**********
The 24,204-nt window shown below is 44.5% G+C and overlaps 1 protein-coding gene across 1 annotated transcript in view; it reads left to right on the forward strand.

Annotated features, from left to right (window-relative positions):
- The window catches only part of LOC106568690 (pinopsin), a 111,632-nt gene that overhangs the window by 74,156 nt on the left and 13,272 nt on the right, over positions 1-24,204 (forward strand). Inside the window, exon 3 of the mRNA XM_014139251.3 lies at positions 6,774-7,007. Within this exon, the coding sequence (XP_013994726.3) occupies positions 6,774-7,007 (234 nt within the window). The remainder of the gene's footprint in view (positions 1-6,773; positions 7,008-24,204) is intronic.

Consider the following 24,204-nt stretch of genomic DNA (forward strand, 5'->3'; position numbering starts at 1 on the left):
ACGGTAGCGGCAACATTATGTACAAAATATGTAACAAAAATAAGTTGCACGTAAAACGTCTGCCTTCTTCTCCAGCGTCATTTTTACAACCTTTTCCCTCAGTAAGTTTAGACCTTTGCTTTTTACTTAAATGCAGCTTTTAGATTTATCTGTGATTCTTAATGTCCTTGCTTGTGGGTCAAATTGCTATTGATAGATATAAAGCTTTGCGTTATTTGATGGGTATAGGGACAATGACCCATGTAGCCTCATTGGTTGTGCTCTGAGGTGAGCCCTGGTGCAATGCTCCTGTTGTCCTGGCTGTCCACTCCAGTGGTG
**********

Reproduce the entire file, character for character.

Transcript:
The 24,204-nt window shown below is 44.5% G+C and overlaps 1 protein-coding gene across 1 annotated transcript in view; it reads left to right on the forward strand.

Annotated features, from left to right (window-relative positions):
- The window catches only part of LOC106568690 (pinopsin), a 111,632-nt gene that overhangs the window by 74,156 nt on the left and 13,272 nt on the right, over positions 1-24,204 (forward strand). Inside the window, exon 3 of the mRNA XM_014139251.3 lies at positions 6,774-7,007. Within this exon, the coding sequence (XP_013994726.3) occupies positions 6,774-7,007 (234 nt within the window). The remainder of the gene's footprint in view (positions 1-6,773; positions 7,008-24,204) is intronic.

Consider the following 24,204-nt stretch of genomic DNA (forward strand, 5'->3'; position numbering starts at 1 on the left):
ACGGTAGCGGCAACATTATGTACAAAATATGTAACAAAAATAAGTTGCACGTAAAACGTCTGCCTTCTTCTCCAGCGTCATTTTTACAACCTTTTCCCTCAGTAAGTTTAGACCTTTGCTTTTTACTTAAATGCAGCTTTTAGATTTATCTGTGATTCTTAATGTCCTTGCTTGTGGGTCAAATTGCTATTGATAGATATAAAGCTTTGCGTTATTTGATGGGTATAGGGACAATGACCCATGTAGCCTCATTGGTTGTGCTCTGAGGTGAGCCCTGGTGCAATGCTCCTGTTGTCCTGGCTGTCCACTCCAGTGGTG